Each course has a softcover student workbook and a stapled pack of loose-leaf pages for each teacher’s guide. Each teacher’s guide explains the course, provides grading tips and checklists, has reproducible grading templates, and has answers to the comprehension questions. The teacher’s guides also include a number of pages with information that is repeated in the student’s guide: suggested schedules for either semester or year-long courses, lists of all of the options for the writing exercises, discussion questions for each work, and lists of ideas for optional projects. However, the teacher’s guides do not include the actual lesson material.
Student’s guides have introductory material on how to read various types of literature and how to write the essays required for these courses. This material repeats with little variation in every student’s guide, so much of it might be skipped once students are familiar with how the courses work.
Even though lessons within each course vary because of the nature of each literary work, the lessons all follow a consistent pattern. Each lesson begins with a brief biography of the author and some information about the work to be read. It then poses some questions for students to keep in mind as they read. Students should also jump ahead to the writing exercises, consider which sound most interesting, and then read and take notes with their selected writing exercise in mind. They will write answers to comprehension questions, although they can answer these chapter by chapter as they read or wait until they have read an entire book.
“Literary Lessons” are where most direct instruction takes place. These usually draw upon the literary work just read for examples and applications as they teach both literary analysis and composition skills. After the Literary Lesson, students tackle one or more of the writing exercises (e.g., poems, character sketches, opinion essays, literary analysis, and research papers), typically writing a one- or two-page paper for each.
In addition to the scheduled activities, students might discuss the discussion questions, tackle some of the optional projects (related to art, history, geography, religion/Bible, or science), create a vocabulary notebook, maintain a reading journal, read biographies of the authors they have encountered, give oral summaries of their reading, have family discussions about what members are reading, or watch movies that are based on literature.
Courses are designed for students to work independently, but the discussion questions might provide a very helpful interactive element. Students might provide some background to the discussion questions for parents or others who haven’t read the book but it would be more helpful if students could discuss what they have read with someone who has also read the work. Discussion questions go deeper than the comprehension level, often delving into broader philosophical issues. For example, in American Literature Mid-Late 19th Century, some questions for The Red Badge of Courage are prefaced with the statement, “Before the youth joined up, he was anxious to go to war.” It then asks, “What do you think of that attitude? Why do you think some people are eager to fight in a war?” (p. 148). In that same course, questions for The Call of the Wild get into a discussion of the philosophy of Naturalism on page 150. I would encourage you to try to have students participate in such discussions.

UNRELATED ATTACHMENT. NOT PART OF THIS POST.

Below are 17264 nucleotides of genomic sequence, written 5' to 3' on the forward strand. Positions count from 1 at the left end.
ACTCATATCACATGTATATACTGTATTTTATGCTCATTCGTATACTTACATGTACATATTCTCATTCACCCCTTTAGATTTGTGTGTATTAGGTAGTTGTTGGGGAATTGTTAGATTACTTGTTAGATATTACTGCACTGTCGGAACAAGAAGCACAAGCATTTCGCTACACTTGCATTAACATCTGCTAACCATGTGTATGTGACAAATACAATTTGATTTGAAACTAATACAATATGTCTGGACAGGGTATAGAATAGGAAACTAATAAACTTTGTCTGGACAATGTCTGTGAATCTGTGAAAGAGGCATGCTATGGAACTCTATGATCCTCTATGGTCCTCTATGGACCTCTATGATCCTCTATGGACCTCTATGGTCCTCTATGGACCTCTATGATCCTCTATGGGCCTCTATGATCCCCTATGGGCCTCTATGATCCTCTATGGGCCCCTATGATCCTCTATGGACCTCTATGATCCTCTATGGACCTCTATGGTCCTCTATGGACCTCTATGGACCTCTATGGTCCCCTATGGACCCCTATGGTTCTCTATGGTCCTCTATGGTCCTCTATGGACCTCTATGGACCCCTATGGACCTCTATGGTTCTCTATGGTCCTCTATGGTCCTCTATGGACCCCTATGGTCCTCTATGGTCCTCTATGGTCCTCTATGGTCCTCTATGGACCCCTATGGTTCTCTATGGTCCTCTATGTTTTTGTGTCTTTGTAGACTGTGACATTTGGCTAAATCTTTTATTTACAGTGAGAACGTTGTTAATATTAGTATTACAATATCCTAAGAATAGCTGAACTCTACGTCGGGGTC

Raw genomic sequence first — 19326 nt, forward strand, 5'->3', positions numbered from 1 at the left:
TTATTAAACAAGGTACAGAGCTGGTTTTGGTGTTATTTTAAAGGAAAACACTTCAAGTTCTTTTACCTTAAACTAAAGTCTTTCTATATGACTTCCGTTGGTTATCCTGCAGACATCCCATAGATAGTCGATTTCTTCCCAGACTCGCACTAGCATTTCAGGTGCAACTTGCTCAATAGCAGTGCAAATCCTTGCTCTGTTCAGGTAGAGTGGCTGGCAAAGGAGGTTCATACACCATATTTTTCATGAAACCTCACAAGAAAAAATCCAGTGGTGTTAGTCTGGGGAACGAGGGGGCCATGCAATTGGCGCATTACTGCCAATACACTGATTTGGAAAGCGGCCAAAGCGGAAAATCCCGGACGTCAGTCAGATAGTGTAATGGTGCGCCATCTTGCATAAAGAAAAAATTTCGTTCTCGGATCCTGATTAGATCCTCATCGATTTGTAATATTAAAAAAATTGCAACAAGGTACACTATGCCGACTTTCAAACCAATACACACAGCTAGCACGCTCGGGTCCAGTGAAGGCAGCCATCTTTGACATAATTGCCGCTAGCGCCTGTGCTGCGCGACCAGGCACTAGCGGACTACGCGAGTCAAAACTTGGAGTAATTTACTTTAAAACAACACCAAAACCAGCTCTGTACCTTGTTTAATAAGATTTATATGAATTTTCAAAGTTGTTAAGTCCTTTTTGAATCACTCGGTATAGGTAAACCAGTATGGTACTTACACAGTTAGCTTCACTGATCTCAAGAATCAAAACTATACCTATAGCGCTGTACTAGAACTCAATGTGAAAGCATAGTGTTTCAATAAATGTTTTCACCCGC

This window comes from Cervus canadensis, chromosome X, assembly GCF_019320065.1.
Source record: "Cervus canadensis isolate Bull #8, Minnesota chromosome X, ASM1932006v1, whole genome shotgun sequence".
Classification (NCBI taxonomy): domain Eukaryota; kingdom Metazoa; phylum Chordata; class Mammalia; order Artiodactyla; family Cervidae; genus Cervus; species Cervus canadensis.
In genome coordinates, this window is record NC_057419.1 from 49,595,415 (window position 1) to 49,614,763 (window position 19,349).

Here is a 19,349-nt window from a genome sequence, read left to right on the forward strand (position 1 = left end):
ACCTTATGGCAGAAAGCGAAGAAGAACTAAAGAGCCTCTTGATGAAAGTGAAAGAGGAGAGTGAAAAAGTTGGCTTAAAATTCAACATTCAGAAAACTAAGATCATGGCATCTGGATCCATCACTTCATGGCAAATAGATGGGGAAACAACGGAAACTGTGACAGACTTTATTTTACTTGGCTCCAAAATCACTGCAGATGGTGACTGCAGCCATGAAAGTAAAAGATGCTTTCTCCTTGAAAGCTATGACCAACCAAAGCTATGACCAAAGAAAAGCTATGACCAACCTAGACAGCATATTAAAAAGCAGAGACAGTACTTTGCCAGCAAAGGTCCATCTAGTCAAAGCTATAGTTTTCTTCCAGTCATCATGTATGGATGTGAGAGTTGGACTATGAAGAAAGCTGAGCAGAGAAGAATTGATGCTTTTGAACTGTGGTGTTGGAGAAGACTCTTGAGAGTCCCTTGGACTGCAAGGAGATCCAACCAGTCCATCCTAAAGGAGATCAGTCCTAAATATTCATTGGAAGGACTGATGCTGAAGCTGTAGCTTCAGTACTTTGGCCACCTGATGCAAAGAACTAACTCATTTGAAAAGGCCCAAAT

Other works read for that course are Uncle Tom’s Cabin; Huckleberry Finn; poems by Walt Whitman, Emily Dickinson, and Paul Laurence Dunbar; and a short story by Brett Harte. I don’t have space to list all of the works studied in each course, but I will list the selections for two other courses so that you will see the quality of the choices. British Literature: Early-Mid 19th Century uses Pride and Prejudice, Ivanhoe, Frankenstein, and Jane Eyre. Within the student’s guide there are numerous poems, including “The Rime of the Ancient Mariner” by Samuel Taylor Coleridge, “Essay on Scott” by Thomas Carlyle, and the humorous satirical piece, “Rebecca and Rowena” by William Makepeace Thackery. I’m particularly impressed with the coherence of this British Literature course. Students read Sir Walter Scott's Ivanhoe, then Thomas Carlyle's "Essay on Scott" gives them a broader understanding of both the author and the book as well as the literary styles and "superstars" of the time period.